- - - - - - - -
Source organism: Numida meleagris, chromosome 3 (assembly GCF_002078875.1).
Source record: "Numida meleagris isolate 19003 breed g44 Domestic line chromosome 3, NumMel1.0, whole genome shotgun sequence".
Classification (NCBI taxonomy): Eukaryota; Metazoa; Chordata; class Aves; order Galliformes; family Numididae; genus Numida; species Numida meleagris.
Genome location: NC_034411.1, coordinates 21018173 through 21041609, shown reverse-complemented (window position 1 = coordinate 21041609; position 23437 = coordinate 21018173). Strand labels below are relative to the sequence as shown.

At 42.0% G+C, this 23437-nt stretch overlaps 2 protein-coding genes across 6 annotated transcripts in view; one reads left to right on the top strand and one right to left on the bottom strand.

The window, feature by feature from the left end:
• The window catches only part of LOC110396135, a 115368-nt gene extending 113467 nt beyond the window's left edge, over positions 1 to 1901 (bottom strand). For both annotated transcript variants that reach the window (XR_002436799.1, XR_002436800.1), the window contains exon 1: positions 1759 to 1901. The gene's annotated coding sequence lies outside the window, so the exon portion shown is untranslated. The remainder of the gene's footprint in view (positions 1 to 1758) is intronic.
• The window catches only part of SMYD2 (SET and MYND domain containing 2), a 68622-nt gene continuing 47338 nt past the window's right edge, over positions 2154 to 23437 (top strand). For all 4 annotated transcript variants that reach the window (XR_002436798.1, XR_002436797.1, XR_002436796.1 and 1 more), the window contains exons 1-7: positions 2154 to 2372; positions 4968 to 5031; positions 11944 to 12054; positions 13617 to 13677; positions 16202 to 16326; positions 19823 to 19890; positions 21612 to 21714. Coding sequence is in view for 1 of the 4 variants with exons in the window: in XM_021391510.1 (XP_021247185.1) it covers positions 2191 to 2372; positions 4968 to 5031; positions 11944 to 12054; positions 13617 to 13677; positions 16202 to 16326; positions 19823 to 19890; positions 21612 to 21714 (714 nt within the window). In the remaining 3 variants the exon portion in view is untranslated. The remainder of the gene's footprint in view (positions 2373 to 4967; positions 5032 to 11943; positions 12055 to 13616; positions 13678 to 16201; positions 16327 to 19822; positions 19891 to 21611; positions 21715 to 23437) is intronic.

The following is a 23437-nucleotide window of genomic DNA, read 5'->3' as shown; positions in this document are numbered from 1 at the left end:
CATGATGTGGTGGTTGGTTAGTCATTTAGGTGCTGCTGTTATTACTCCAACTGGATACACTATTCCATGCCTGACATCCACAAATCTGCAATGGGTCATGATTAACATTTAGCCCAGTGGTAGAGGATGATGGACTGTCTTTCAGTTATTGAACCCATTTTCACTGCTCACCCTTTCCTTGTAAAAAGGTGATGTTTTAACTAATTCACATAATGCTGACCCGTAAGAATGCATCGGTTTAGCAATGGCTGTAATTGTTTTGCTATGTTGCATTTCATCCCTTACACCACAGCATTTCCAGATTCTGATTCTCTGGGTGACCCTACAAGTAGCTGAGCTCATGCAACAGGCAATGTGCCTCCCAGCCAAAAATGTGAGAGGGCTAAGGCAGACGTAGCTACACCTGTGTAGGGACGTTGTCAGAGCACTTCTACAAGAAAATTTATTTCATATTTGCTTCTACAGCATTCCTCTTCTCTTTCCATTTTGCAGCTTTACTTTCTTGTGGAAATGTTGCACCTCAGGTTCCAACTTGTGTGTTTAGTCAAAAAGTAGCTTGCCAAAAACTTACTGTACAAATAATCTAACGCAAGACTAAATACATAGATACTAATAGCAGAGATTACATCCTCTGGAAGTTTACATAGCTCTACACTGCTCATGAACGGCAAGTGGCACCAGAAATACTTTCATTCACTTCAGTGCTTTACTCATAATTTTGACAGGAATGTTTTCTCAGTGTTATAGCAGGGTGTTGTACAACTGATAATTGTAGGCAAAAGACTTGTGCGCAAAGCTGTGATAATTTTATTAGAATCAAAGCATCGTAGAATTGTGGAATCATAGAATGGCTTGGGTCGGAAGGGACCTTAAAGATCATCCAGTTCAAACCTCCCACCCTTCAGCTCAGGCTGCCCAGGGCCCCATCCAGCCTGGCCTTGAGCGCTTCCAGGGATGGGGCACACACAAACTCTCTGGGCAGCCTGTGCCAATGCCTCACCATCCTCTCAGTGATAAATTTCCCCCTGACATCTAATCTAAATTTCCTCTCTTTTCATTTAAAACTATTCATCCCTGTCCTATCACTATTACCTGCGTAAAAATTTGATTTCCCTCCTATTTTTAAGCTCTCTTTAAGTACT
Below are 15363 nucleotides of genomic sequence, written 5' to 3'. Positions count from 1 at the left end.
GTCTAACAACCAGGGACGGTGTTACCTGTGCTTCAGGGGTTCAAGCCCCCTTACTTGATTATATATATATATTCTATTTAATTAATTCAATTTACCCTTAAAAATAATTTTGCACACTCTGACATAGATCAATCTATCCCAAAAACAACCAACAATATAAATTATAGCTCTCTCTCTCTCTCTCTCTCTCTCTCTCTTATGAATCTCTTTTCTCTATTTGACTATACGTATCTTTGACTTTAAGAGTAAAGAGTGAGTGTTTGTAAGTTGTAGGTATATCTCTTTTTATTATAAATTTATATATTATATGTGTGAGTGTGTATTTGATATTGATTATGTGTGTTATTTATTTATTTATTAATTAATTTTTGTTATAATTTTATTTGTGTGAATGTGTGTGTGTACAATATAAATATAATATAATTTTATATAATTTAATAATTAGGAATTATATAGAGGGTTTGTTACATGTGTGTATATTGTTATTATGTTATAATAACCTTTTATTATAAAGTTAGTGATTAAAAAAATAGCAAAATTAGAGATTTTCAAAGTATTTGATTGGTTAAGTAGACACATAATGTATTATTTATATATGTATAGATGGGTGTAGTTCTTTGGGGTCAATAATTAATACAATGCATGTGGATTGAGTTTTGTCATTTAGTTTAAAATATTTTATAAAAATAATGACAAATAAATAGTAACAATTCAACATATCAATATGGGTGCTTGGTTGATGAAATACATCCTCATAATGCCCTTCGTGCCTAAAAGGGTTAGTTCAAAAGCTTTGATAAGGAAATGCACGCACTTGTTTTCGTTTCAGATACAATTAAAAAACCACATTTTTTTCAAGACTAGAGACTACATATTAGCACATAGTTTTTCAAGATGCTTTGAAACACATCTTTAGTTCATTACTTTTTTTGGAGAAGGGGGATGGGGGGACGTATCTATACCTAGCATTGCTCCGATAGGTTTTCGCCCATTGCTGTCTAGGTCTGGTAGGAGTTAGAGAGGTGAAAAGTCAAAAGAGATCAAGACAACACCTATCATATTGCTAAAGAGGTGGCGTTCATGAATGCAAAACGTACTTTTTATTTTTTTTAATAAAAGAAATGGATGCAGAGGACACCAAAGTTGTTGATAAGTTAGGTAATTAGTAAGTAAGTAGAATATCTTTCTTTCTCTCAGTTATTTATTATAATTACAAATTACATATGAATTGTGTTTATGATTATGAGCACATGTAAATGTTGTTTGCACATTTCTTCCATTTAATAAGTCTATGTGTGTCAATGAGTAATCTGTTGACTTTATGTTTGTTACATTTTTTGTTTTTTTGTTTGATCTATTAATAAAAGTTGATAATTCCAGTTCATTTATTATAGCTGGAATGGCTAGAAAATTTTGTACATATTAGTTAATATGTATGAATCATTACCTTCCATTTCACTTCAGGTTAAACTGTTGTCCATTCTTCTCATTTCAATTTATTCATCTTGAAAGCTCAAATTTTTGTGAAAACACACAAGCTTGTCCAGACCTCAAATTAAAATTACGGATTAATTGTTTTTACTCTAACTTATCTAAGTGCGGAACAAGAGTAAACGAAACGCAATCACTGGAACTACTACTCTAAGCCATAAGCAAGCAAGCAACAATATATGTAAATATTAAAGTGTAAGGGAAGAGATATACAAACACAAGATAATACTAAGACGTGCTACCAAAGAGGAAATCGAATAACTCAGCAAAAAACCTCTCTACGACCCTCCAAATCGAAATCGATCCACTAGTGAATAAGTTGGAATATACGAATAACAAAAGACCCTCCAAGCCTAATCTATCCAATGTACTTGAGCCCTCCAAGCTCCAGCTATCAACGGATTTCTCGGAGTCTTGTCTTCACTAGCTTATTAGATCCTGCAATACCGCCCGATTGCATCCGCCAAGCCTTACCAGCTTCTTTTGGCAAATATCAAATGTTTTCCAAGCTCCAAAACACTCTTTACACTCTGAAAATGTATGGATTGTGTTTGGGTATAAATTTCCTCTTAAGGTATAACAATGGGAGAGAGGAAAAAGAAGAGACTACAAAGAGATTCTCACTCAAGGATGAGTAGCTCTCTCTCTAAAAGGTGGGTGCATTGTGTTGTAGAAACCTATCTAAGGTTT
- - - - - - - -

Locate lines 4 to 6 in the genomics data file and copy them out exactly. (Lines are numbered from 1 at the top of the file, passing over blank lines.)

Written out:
Genome location: NC_034411.1, coordinates 21018173 through 21041609, shown reverse-complemented (window position 1 = coordinate 21041609; position 23437 = coordinate 21018173). Strand labels below are relative to the sequence as shown.

At 42.0% G+C, this 23437-nt stretch overlaps 2 protein-coding genes across 6 annotated transcripts in view; one reads left to right on the top strand and one right to left on the bottom strand.

The window, feature by feature from the left end: